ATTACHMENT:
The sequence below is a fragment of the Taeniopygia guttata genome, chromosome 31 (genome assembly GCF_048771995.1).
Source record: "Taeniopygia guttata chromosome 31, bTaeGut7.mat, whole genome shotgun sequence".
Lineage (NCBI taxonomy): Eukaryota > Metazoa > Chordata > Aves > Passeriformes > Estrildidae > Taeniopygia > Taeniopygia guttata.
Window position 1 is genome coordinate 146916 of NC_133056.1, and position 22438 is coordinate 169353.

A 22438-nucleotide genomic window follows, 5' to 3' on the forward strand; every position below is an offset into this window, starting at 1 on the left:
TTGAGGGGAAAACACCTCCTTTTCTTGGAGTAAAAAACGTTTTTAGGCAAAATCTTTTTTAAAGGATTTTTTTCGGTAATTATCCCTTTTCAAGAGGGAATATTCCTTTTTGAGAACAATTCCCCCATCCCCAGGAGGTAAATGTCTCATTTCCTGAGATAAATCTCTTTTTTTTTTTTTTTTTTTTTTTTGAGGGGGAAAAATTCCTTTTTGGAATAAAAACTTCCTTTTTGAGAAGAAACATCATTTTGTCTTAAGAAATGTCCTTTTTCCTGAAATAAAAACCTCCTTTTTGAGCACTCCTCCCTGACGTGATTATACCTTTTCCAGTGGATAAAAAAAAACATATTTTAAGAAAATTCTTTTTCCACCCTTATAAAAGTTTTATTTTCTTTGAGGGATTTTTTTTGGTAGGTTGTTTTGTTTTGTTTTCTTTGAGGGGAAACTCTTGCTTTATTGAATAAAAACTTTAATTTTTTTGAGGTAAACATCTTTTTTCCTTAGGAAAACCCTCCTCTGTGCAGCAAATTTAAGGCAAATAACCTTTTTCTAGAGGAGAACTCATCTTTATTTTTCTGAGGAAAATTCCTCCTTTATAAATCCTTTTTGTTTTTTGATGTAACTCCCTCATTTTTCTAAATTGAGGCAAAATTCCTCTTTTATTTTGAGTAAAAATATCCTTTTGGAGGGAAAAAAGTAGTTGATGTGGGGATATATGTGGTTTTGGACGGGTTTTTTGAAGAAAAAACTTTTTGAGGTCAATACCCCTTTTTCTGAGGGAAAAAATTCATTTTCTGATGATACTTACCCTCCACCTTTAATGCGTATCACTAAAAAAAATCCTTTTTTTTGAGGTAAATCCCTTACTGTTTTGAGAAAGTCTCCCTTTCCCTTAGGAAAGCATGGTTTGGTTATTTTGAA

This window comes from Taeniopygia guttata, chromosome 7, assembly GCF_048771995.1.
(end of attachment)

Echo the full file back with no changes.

The sequence below is a fragment of the Taeniopygia guttata genome, chromosome 31 (genome assembly GCF_048771995.1).
Source record: "Taeniopygia guttata chromosome 31, bTaeGut7.mat, whole genome shotgun sequence".
Lineage (NCBI taxonomy): Eukaryota > Metazoa > Chordata > Aves > Passeriformes > Estrildidae > Taeniopygia > Taeniopygia guttata.
Window position 1 is genome coordinate 146916 of NC_133056.1, and position 22438 is coordinate 169353.

A 22438-nucleotide genomic window follows, 5' to 3' on the forward strand; every position below is an offset into this window, starting at 1 on the left:
TTGAGGGGAAAACACCTCCTTTTCTTGGAGTAAAAAACGTTTTTAGGCAAAATCTTTTTTAAAGGATTTTTTTCGGTAATTATCCCTTTTCAAGAGGGAATATTCCTTTTTGAGAACAATTCCCCCATCCCCAGGAGGTAAATGTCTCATTTCCTGAGATAAATCTCTTTTTTTTTTTTTTTTTTTTTTTTGAGGGGGAAAAATTCCTTTTTGGAATAAAAACTTCCTTTTTGAGAAGAAACATCATTTTGTCTTAAGAAATGTCCTTTTTCCTGAAATAAAAACCTCCTTTTTGAGCACTCCTCCCTGACGTGATTATACCTTTTCCAGTGGATAAAAAAAAACATATTTTAAGAAAATTCTTTTTCCACCCTTATAAAAGTTTTATTTTCTTTGAGGGATTTTTTTTGGTAGGTTGTTTTGTTTTGTTTTCTTTGAGGGGAAACTCTTGCTTTATTGAATAAAAACTTTAATTTTTTTGAGGTAAACATCTTTTTTCCTTAGGAAAACCCTCCTCTGTGCAGCAAATTTAAGGCAAATAACCTTTTTCTAGAGGAGAACTCATCTTTATTTTTCTGAGGAAAATTCCTCCTTTATAAATCCTTTTTGTTTTTTGATGTAACTCCCTCATTTTTCTAAATTGAGGCAAAATTCCTCTTTTATTTTGAGTAAAAATATCCTTTTGGAGGGAAAAAAGTAGTTGATGTGGGGATATATGTGGTTTTGGACGGGTTTTTTGAAGAAAAAACTTTTTGAGGTCAATACCCCTTTTTCTGAGGGAAAAAATTCATTTTCTGATGATACTTACCCTCCACCTTTAATGCGTATCACTAAAAAAAATCCTTTTTTTTGAGGTAAATCCCTTACTGTTTTGAGAAAGTCTCCCTTTCCCTTAGGAAAGCATGGTTTGGTTATTTTGAA

This window comes from Taeniopygia guttata, chromosome 7, assembly GCF_048771995.1.